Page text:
1. Research State Laws and Company Policies
Before you announce that you are pregnant, find out what your company and state rules are for maternity leave. You can also look into how your medical insurance will work while you are out and how to add your baby to your plan. Check whether your premiums will go up.
You don’t have to inform your employer at this early stage. Your company should have an employee handbook that outlines family leave benefits, or it might be written into your contract.
If you experience pre- or post-natal health problems (such as high blood pressure, gestational diabetes, preterm labor, or C-section), you might qualify for short-term disability. However, know that disability benefits for pregnancy-related reasons are available only in some states. c
2. Develop a Maternity Leave Plan
Notify your employer of your pregnancy as you begin to show. Prepare for negotiating your leave by creating a plan for coverage while you are gone. For example, suggest a colleague you can train before you take leave. Explain how you plan to keep in touch with work while you are out.
Company maternity leave policy is not set in stone. You can negotiate with your employer to extend your paid time off, or perhaps propose a work-from-home or part-time arrangement.
Your boss may not agree with your plan, so consider it a jumping off point. One tactic is to present to your employer two or three options that you can live with. Your supervisor may well pick one of them. Finally, put it in writing and have it signed so that your employer cannot renege.
3. Start Planning Your Budget
Once you have a general idea of your income during maternity leave, prepare a new budget that includes all of your anticipated expenses. Check out tips on how to budget on a fluctuating income.
A budget planner app like SoFi can make the budgeting easier because it tracks your expenses for you and gives a breakdown of your spending by category.
4. Write a Plan for Your Replacement
Before you write out instructions for those who will cover for you while you are gone, have a discussion with your teammates to make sure they are on board. Include in your instructions the dates that you will be gone, who will be responsible for what, and how you will communicate with your team (whether you will take part in meetings remotely, etc.).
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FMLA requires employers with 50 or more employees to offer up to 12 weeks of unpaid maternity leave. Research the benefits that you’re entitled to based on state regulations and company policy. Your maternity leave may end up being cobbled together from a combination of vacation time, sick days, short-term disability, work-from-home, and unpaid leave.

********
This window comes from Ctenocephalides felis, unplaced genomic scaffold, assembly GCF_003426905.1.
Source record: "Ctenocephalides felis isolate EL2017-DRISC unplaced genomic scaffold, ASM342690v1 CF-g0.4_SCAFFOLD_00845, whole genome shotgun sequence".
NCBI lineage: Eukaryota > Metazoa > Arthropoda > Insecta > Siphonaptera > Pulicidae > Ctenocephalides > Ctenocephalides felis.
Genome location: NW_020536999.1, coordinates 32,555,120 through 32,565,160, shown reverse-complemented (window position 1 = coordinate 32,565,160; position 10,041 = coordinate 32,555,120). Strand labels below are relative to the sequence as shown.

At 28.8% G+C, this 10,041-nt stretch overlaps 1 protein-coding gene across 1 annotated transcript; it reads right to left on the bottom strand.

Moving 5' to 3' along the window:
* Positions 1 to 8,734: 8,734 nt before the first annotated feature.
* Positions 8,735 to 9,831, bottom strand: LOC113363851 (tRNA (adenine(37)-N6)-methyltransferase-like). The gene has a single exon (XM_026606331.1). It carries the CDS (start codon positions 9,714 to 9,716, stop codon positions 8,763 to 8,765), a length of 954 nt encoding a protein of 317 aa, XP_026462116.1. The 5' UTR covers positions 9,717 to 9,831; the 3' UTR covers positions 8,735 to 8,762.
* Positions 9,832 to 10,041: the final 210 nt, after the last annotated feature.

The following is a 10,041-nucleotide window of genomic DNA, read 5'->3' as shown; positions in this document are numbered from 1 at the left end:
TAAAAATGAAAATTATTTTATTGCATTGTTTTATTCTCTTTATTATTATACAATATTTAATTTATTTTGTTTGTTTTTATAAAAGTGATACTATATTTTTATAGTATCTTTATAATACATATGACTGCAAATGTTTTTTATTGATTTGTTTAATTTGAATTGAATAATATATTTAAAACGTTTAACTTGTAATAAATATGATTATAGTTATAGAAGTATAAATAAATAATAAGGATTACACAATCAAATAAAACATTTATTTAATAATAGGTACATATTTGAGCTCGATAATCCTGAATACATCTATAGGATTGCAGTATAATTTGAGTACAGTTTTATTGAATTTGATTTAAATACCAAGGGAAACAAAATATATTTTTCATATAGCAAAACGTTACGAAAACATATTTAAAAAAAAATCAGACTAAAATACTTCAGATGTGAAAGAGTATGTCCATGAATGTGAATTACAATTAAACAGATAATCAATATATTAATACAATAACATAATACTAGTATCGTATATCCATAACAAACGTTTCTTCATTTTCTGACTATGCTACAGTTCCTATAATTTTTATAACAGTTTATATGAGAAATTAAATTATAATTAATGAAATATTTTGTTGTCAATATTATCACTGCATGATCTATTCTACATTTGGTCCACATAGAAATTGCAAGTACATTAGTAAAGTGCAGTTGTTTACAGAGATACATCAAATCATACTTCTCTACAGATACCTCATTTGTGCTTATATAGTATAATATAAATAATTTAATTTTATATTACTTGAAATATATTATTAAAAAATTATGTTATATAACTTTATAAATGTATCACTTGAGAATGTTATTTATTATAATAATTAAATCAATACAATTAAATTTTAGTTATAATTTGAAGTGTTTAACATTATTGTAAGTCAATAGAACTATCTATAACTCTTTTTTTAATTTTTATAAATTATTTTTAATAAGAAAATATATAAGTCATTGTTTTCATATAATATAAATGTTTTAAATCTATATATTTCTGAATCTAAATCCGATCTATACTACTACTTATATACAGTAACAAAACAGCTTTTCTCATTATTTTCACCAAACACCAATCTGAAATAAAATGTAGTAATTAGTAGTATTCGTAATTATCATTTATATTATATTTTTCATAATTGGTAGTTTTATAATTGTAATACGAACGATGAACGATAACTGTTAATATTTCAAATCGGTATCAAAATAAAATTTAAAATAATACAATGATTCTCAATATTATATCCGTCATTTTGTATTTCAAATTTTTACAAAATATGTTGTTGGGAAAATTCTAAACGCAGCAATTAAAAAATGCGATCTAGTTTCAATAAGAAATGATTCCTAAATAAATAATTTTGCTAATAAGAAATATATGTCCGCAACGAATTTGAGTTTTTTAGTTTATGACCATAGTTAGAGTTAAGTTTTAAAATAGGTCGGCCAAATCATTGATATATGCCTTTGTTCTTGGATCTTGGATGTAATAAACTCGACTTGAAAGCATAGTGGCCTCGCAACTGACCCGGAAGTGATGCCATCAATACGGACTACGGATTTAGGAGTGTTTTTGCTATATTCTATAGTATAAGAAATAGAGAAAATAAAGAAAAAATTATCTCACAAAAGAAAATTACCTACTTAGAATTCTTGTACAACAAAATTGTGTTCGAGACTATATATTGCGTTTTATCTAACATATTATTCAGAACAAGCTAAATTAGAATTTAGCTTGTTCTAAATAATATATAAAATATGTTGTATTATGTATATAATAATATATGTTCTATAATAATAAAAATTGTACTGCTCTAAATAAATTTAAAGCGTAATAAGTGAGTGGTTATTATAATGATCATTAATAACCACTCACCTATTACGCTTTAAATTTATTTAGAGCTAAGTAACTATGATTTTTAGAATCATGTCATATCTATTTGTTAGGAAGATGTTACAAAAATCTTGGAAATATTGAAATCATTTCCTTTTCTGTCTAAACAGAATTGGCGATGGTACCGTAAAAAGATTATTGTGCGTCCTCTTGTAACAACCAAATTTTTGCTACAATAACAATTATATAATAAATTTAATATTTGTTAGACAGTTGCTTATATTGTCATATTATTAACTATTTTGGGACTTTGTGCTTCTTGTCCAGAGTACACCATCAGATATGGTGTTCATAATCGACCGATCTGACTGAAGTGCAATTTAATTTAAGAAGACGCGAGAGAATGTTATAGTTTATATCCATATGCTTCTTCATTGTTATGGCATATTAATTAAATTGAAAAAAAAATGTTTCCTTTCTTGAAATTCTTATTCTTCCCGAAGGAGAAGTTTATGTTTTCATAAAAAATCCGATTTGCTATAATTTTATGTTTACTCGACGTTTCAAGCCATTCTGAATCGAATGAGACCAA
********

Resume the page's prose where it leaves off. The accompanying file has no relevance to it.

SoFi has an app that helps you plan for life-changing events like starting a family. From your smartphone, you can track your expenses, explore the debt payoff planner, monitor your credit score, and talk to a financial planner for no cost.
What questions should I ask HR before going on maternity leave?
You can ask HR what benefits you are entitled to and how your health insurance will change after the birth or adoption. It’s also important to ensure the required forms are completed and any negotiated agreements for maternity leave are laid out in writing and signed by your employer.
How should you prepare financially for maternity leave?
In an ideal world, you would start saving for the baby before you are pregnant. Once you have negotiated your maternity leave and have an idea of your income, create a new budget that includes baby expenses.
Also check whether you qualify for any tax credits such as the Child Tax Credit, the Child and Dependent Care Credit, or the Adoption Credit and Adoption Assistance Programs. Taking out a College 529 savings plan for your child will reduce your taxable income.
What is short-term disability insurance and how does it impact maternity leave?
Short-term disability is an insurance program offered by some employers. Policies vary, but you might be entitled to 50% of your income or more for up to six weeks after giving birth if you have a C-section or experience complications. Check with your staff handbook and your HR department to find out if you might be eligible for short-term disability.
Photo credit: iStock/Maria Korneeva